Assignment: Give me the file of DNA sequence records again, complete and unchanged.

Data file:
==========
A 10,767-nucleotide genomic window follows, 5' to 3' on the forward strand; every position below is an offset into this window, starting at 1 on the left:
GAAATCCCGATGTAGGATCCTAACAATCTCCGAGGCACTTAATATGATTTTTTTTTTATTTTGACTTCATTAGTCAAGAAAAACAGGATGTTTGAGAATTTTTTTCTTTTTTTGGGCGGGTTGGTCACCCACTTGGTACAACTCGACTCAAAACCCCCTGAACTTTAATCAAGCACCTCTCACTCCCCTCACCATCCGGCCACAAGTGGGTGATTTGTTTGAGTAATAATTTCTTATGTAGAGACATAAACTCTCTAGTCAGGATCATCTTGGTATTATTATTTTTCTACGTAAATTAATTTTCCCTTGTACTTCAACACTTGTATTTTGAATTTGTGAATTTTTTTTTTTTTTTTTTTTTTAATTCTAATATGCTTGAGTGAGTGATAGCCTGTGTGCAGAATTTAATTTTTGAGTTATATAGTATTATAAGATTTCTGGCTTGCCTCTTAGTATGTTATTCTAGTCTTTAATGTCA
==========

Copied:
A 10,767-nucleotide genomic window follows, 5' to 3' on the forward strand; every position below is an offset into this window, starting at 1 on the left:
GAAATCCCGATGTAGGATCCTAACAATCTCCGAGGCACTTAATATGATTTTTTTTTTATTTTGACTTCATTAGTCAAGAAAAACAGGATGTTTGAGAATTTTTTTCTTTTTTTGGGCGGGTTGGTCACCCACTTGGTACAACTCGACTCAAAACCCCCTGAACTTTAATCAAGCACCTCTCACTCCCCTCACCATCCGGCCACAAGTGGGTGATTTGTTTGAGTAATAATTTCTTATGTAGAGACATAAACTCTCTAGTCAGGATCATCTTGGTATTATTATTTTTCTACGTAAATTAATTTTCCCTTGTACTTCAACACTTGTATTTTGAATTTGTGAATTTTTTTTTTTTTTTTTTTTTTAATTCTAATATGCTTGAGTGAGTGATAGCCTGTGTGCAGAATTTAATTTTTGAGTTATATAGTATTATAAGATTTCTGGCTTGCCTCTTAGTATGTTATTCTAGTCTTTAATGTCA